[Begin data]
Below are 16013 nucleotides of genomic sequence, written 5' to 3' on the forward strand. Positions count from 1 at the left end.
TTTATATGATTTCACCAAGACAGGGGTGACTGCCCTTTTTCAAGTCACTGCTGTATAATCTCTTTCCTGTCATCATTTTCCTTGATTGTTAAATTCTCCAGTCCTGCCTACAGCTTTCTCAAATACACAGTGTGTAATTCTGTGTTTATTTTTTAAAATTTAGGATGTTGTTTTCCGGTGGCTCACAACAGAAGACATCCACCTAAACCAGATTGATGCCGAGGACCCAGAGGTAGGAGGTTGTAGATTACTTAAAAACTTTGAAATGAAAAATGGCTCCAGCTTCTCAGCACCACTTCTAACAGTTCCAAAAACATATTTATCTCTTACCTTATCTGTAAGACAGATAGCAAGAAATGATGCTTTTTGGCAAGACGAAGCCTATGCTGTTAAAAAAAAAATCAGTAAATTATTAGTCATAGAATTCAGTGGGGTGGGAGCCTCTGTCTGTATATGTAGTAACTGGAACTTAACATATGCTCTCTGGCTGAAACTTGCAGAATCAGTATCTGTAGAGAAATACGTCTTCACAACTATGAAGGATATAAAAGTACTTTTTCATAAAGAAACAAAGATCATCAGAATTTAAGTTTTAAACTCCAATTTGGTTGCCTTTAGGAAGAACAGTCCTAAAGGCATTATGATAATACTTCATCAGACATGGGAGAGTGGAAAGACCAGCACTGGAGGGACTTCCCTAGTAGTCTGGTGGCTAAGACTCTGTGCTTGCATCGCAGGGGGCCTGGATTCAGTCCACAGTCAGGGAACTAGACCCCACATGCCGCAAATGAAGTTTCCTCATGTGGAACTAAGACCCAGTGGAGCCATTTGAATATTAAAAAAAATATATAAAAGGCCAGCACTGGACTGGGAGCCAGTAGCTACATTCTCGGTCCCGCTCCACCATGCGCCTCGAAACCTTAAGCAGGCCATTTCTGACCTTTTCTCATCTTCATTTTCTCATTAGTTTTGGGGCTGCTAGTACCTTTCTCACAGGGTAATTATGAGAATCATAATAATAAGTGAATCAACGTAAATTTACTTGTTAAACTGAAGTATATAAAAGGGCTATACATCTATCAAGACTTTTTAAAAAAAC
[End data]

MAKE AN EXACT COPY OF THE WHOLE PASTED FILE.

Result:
Below are 16013 nucleotides of genomic sequence, written 5' to 3' on the forward strand. Positions count from 1 at the left end.
TTTATATGATTTCACCAAGACAGGGGTGACTGCCCTTTTTCAAGTCACTGCTGTATAATCTCTTTCCTGTCATCATTTTCCTTGATTGTTAAATTCTCCAGTCCTGCCTACAGCTTTCTCAAATACACAGTGTGTAATTCTGTGTTTATTTTTTAAAATTTAGGATGTTGTTTTCCGGTGGCTCACAACAGAAGACATCCACCTAAACCAGATTGATGCCGAGGACCCAGAGGTAGGAGGTTGTAGATTACTTAAAAACTTTGAAATGAAAAATGGCTCCAGCTTCTCAGCACCACTTCTAACAGTTCCAAAAACATATTTATCTCTTACCTTATCTGTAAGACAGATAGCAAGAAATGATGCTTTTTGGCAAGACGAAGCCTATGCTGTTAAAAAAAAAATCAGTAAATTATTAGTCATAGAATTCAGTGGGGTGGGAGCCTCTGTCTGTATATGTAGTAACTGGAACTTAACATATGCTCTCTGGCTGAAACTTGCAGAATCAGTATCTGTAGAGAAATACGTCTTCACAACTATGAAGGATATAAAAGTACTTTTTCATAAAGAAACAAAGATCATCAGAATTTAAGTTTTAAACTCCAATTTGGTTGCCTTTAGGAAGAACAGTCCTAAAGGCATTATGATAATACTTCATCAGACATGGGAGAGTGGAAAGACCAGCACTGGAGGGACTTCCCTAGTAGTCTGGTGGCTAAGACTCTGTGCTTGCATCGCAGGGGGCCTGGATTCAGTCCACAGTCAGGGAACTAGACCCCACATGCCGCAAATGAAGTTTCCTCATGTGGAACTAAGACCCAGTGGAGCCATTTGAATATTAAAAAAAATATATAAAAGGCCAGCACTGGACTGGGAGCCAGTAGCTACATTCTCGGTCCCGCTCCACCATGCGCCTCGAAACCTTAAGCAGGCCATTTCTGACCTTTTCTCATCTTCATTTTCTCATTAGTTTTGGGGCTGCTAGTACCTTTCTCACAGGGTAATTATGAGAATCATAATAATAAGTGAATCAACGTAAATTTACTTGTTAAACTGAAGTATATAAAAGGGCTATACATCTATCAAGACTTTTTAAAAAAAC